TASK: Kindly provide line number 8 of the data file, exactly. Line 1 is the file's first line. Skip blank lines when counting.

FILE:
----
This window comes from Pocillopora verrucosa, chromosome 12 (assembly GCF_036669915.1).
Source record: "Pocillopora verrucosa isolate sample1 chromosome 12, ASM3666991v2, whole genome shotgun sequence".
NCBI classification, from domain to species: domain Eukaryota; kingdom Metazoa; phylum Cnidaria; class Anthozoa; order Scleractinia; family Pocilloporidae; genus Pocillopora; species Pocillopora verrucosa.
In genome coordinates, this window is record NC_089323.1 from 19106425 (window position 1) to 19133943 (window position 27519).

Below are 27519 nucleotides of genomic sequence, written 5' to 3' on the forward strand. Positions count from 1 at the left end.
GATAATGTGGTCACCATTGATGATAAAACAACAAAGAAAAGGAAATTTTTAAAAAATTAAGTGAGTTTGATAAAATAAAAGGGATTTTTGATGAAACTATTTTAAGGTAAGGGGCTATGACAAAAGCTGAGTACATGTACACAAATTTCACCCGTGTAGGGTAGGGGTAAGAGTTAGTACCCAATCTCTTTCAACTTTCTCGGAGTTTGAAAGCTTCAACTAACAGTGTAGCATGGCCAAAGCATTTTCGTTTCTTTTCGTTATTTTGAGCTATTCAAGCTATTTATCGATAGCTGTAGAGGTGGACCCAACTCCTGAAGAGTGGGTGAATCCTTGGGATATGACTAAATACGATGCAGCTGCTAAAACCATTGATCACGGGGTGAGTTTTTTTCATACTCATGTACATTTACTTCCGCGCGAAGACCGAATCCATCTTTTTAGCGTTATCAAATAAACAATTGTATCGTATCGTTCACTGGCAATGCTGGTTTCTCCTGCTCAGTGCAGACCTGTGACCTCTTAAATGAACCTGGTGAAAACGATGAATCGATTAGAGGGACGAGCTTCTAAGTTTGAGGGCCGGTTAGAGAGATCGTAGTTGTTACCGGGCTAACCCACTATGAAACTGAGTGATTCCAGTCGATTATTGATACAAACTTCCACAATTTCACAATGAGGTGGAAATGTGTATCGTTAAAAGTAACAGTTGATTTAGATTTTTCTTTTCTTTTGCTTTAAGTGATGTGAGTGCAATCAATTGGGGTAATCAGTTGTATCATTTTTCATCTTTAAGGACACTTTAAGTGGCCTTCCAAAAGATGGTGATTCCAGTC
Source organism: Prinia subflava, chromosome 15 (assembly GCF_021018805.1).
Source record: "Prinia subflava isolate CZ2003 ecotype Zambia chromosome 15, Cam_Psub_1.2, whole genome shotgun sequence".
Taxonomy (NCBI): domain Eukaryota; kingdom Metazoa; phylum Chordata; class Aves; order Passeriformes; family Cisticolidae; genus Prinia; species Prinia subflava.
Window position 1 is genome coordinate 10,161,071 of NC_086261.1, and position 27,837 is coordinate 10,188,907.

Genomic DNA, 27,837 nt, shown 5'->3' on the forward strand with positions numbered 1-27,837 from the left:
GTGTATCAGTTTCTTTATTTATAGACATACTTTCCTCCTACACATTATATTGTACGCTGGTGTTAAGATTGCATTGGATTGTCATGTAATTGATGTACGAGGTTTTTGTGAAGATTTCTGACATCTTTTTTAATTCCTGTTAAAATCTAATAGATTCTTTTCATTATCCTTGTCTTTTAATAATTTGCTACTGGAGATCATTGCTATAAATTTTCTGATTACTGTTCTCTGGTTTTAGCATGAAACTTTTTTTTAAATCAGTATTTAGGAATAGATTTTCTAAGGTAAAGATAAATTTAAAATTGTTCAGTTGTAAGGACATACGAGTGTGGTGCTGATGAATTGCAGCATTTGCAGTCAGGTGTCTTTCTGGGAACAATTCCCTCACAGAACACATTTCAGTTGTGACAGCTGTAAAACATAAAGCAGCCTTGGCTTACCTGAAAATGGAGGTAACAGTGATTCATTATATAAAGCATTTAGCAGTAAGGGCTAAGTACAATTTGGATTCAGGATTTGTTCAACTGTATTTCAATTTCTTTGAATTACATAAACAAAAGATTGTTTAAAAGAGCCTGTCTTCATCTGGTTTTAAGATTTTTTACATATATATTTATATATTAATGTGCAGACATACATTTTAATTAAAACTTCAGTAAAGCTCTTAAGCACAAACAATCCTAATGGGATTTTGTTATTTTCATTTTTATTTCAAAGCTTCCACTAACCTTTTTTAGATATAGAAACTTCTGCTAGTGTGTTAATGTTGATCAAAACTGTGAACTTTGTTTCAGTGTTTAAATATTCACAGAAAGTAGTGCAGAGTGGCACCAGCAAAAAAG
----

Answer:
Source record: "Prinia subflava isolate CZ2003 ecotype Zambia chromosome 15, Cam_Psub_1.2, whole genome shotgun sequence".